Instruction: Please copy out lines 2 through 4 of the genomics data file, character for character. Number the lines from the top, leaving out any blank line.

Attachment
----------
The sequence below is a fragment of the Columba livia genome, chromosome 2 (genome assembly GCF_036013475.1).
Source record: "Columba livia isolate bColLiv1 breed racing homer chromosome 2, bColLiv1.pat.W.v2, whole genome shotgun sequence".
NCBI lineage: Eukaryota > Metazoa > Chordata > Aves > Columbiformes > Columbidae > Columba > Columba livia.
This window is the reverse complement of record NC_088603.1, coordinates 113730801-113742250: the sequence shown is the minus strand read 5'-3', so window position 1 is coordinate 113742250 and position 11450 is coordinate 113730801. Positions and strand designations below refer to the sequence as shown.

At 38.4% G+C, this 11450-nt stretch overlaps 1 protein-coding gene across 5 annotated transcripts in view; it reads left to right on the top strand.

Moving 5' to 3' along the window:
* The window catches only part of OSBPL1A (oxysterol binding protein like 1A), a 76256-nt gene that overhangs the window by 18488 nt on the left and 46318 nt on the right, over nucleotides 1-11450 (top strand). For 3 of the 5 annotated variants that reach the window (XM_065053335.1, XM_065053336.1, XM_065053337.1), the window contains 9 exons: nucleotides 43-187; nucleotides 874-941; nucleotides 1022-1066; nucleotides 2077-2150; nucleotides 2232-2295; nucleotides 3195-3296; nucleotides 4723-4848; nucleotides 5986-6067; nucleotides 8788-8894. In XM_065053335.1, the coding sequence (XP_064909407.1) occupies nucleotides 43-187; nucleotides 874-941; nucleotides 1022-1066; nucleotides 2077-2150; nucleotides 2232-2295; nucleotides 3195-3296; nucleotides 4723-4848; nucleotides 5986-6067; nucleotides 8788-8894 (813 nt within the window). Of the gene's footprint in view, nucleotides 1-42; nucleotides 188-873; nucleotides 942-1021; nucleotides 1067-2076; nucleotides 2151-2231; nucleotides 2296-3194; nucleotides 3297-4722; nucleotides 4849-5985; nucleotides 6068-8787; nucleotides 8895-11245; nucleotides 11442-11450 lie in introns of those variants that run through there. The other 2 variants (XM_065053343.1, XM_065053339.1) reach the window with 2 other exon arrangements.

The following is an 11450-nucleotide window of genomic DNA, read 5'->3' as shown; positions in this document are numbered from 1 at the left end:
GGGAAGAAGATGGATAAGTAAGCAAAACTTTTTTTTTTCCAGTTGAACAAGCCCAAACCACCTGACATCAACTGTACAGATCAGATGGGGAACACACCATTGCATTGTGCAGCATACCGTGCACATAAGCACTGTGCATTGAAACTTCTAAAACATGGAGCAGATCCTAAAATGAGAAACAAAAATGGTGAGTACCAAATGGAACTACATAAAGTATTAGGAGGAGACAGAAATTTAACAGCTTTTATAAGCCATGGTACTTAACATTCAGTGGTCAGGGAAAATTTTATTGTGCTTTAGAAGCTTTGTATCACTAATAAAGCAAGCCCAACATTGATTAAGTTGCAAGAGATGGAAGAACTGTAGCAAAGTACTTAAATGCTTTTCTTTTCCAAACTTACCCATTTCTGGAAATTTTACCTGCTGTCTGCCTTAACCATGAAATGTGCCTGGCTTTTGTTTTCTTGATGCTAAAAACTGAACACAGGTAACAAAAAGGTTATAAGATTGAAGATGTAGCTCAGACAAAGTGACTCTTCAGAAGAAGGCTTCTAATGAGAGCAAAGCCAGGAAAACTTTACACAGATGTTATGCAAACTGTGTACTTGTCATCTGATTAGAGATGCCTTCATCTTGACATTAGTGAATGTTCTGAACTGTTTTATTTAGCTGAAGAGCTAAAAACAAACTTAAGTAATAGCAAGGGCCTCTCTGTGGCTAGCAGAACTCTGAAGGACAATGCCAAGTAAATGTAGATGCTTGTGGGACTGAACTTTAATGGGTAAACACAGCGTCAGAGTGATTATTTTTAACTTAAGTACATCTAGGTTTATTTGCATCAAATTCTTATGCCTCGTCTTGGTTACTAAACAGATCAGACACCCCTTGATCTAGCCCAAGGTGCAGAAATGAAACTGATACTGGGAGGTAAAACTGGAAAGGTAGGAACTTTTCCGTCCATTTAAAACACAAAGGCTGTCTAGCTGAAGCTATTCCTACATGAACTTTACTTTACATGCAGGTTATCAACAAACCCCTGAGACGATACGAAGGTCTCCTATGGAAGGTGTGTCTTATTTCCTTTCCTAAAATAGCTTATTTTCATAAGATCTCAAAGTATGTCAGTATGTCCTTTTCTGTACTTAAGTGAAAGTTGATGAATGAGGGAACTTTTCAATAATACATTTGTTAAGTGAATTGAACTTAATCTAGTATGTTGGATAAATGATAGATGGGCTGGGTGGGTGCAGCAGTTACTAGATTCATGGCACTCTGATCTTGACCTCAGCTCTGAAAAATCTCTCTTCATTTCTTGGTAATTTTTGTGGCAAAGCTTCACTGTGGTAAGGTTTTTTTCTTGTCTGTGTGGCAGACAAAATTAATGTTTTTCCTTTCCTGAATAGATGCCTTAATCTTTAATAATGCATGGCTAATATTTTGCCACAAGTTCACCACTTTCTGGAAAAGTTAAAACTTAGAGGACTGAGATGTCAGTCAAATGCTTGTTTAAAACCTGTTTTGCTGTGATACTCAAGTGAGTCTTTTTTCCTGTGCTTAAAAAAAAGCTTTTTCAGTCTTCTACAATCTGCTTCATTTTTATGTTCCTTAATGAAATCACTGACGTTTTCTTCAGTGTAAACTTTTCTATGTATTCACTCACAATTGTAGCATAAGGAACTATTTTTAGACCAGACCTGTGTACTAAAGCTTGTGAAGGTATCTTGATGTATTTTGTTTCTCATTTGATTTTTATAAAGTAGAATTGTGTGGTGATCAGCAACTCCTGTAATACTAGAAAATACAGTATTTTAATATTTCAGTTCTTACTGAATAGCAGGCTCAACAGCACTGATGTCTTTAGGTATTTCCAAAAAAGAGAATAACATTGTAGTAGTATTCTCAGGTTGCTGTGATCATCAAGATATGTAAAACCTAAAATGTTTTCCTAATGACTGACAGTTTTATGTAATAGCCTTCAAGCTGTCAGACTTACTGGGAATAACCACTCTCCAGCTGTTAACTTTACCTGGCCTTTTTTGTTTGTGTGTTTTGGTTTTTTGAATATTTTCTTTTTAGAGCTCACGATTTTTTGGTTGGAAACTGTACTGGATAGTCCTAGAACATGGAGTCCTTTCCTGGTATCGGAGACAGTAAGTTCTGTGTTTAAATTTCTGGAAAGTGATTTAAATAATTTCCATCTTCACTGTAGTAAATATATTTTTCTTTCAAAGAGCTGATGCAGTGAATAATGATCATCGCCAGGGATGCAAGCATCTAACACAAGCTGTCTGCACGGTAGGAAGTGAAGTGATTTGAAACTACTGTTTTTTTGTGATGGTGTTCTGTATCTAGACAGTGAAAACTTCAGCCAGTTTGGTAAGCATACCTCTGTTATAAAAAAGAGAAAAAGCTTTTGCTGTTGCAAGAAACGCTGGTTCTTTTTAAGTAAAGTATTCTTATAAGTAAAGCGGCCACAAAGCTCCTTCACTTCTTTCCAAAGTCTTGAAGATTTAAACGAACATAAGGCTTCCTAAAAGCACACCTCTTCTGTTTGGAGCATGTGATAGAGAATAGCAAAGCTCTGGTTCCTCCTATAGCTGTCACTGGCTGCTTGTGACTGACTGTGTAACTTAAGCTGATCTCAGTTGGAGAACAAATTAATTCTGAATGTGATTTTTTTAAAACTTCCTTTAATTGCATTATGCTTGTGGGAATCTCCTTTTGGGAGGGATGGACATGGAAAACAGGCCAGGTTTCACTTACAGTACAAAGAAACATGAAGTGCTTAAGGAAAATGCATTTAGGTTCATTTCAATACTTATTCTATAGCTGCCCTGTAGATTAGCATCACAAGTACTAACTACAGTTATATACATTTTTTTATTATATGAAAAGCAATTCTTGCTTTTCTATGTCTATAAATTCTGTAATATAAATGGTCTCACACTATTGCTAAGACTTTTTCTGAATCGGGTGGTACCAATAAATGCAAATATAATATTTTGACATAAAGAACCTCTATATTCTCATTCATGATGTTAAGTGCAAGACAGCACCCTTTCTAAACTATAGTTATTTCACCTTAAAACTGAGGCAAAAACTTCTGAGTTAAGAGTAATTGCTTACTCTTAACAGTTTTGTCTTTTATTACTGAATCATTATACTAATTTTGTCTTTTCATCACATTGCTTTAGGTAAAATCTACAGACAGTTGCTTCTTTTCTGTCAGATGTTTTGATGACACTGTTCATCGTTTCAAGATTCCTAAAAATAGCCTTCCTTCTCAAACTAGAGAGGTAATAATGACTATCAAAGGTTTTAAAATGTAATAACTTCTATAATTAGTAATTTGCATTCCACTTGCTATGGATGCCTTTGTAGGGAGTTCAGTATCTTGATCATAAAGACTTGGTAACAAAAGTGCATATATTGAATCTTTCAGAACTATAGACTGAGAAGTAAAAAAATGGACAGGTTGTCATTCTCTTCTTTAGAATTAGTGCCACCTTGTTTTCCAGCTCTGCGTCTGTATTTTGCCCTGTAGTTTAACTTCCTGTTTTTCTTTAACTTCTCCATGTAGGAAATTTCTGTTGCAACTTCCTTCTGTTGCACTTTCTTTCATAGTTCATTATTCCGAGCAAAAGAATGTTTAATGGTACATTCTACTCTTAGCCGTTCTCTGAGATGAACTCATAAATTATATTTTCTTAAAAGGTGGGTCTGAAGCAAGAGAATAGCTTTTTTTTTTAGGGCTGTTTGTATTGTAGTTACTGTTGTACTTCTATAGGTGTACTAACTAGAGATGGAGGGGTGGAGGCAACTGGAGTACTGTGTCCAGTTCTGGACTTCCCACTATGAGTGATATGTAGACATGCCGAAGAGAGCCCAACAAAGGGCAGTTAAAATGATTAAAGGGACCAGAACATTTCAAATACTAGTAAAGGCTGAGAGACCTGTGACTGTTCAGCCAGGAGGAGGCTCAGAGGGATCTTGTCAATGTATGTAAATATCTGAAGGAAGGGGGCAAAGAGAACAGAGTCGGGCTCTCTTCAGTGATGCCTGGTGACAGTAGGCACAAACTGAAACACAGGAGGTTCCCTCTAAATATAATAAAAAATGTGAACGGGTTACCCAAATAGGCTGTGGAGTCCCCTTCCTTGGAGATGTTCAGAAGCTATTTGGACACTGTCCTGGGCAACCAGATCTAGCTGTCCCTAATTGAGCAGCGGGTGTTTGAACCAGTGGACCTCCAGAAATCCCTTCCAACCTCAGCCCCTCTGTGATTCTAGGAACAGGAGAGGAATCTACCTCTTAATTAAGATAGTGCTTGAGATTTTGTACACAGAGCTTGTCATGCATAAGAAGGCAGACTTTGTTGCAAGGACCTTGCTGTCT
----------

Source record: "Columba livia isolate bColLiv1 breed racing homer chromosome 2, bColLiv1.pat.W.v2, whole genome shotgun sequence".
NCBI lineage: Eukaryota > Metazoa > Chordata > Aves > Columbiformes > Columbidae > Columba > Columba livia.
This window is the reverse complement of record NC_088603.1, coordinates 113730801-113742250: the sequence shown is the minus strand read 5'-3', so window position 1 is coordinate 113742250 and position 11450 is coordinate 113730801. Positions and strand designations below refer to the sequence as shown.